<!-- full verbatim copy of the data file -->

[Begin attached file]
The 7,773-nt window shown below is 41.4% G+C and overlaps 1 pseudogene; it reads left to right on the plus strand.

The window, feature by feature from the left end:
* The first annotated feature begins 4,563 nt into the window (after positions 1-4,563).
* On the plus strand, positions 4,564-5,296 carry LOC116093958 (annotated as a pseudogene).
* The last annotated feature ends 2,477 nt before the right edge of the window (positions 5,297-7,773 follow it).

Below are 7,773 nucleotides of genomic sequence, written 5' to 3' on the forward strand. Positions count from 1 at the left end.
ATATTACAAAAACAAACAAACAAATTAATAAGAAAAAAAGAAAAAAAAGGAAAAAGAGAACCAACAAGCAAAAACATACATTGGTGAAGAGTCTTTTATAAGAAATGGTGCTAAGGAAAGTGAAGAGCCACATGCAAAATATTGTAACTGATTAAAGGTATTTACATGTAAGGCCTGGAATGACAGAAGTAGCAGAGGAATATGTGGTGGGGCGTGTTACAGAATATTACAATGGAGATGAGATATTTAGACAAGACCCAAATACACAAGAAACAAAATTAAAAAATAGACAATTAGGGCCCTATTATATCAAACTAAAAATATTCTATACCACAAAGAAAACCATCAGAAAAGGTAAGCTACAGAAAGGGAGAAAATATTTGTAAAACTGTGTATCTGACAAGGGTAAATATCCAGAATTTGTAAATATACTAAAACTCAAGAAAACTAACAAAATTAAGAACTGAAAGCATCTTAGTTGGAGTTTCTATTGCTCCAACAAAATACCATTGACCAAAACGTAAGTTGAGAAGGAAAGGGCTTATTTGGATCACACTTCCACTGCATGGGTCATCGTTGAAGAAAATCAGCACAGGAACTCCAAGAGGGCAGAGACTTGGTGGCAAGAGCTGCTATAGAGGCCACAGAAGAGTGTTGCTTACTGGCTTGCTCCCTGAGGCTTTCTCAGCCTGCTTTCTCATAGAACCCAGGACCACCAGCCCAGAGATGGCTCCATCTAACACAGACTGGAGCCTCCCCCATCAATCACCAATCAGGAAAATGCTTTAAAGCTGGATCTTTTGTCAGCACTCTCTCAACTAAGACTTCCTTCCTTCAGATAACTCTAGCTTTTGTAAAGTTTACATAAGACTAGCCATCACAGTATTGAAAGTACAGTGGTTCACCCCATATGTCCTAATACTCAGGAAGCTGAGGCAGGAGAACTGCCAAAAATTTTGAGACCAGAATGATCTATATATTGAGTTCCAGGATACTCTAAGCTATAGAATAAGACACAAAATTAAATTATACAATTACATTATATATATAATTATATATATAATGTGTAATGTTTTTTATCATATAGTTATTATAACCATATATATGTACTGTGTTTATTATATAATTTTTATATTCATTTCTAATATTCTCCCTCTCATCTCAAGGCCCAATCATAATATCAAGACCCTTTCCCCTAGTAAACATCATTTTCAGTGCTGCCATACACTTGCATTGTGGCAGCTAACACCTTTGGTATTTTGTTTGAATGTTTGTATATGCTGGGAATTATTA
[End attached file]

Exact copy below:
The 7,773-nt window shown below is 41.4% G+C and overlaps 1 pseudogene; it reads left to right on the plus strand.

The window, feature by feature from the left end:
* The first annotated feature begins 4,563 nt into the window (after positions 1-4,563).
* On the plus strand, positions 4,564-5,296 carry LOC116093958 (annotated as a pseudogene).
* The last annotated feature ends 2,477 nt before the right edge of the window (positions 5,297-7,773 follow it).

Below are 7,773 nucleotides of genomic sequence, written 5' to 3' on the forward strand. Positions count from 1 at the left end.
ATATTACAAAAACAAACAAACAAATTAATAAGAAAAAAAGAAAAAAAAGGAAAAAGAGAACCAACAAGCAAAAACATACATTGGTGAAGAGTCTTTTATAAGAAATGGTGCTAAGGAAAGTGAAGAGCCACATGCAAAATATTGTAACTGATTAAAGGTATTTACATGTAAGGCCTGGAATGACAGAAGTAGCAGAGGAATATGTGGTGGGGCGTGTTACAGAATATTACAATGGAGATGAGATATTTAGACAAGACCCAAATACACAAGAAACAAAATTAAAAAATAGACAATTAGGGCCCTATTATATCAAACTAAAAATATTCTATACCACAAAGAAAACCATCAGAAAAGGTAAGCTACAGAAAGGGAGAAAATATTTGTAAAACTGTGTATCTGACAAGGGTAAATATCCAGAATTTGTAAATATACTAAAACTCAAGAAAACTAACAAAATTAAGAACTGAAAGCATCTTAGTTGGAGTTTCTATTGCTCCAACAAAATACCATTGACCAAAACGTAAGTTGAGAAGGAAAGGGCTTATTTGGATCACACTTCCACTGCATGGGTCATCGTTGAAGAAAATCAGCACAGGAACTCCAAGAGGGCAGAGACTTGGTGGCAAGAGCTGCTATAGAGGCCACAGAAGAGTGTTGCTTACTGGCTTGCTCCCTGAGGCTTTCTCAGCCTGCTTTCTCATAGAACCCAGGACCACCAGCCCAGAGATGGCTCCATCTAACACAGACTGGAGCCTCCCCCATCAATCACCAATCAGGAAAATGCTTTAAAGCTGGATCTTTTGTCAGCACTCTCTCAACTAAGACTTCCTTCCTTCAGATAACTCTAGCTTTTGTAAAGTTTACATAAGACTAGCCATCACAGTATTGAAAGTACAGTGGTTCACCCCATATGTCCTAATACTCAGGAAGCTGAGGCAGGAGAACTGCCAAAAATTTTGAGACCAGAATGATCTATATATTGAGTTCCAGGATACTCTAAGCTATAGAATAAGACACAAAATTAAATTATACAATTACATTATATATATAATTATATATATAATGTGTAATGTTTTTTATCATATAGTTATTATAACCATATATATGTACTGTGTTTATTATATAATTTTTATATTCATTTCTAATATTCTCCCTCTCATCTCAAGGCCCAATCATAATATCAAGACCCTTTCCCCTAGTAAACATCATTTTCAGTGCTGCCATACACTTGCATTGTGGCAGCTAACACCTTTGGTATTTTGTTTGAATGTTTGTATATGCTGGGAATTATTA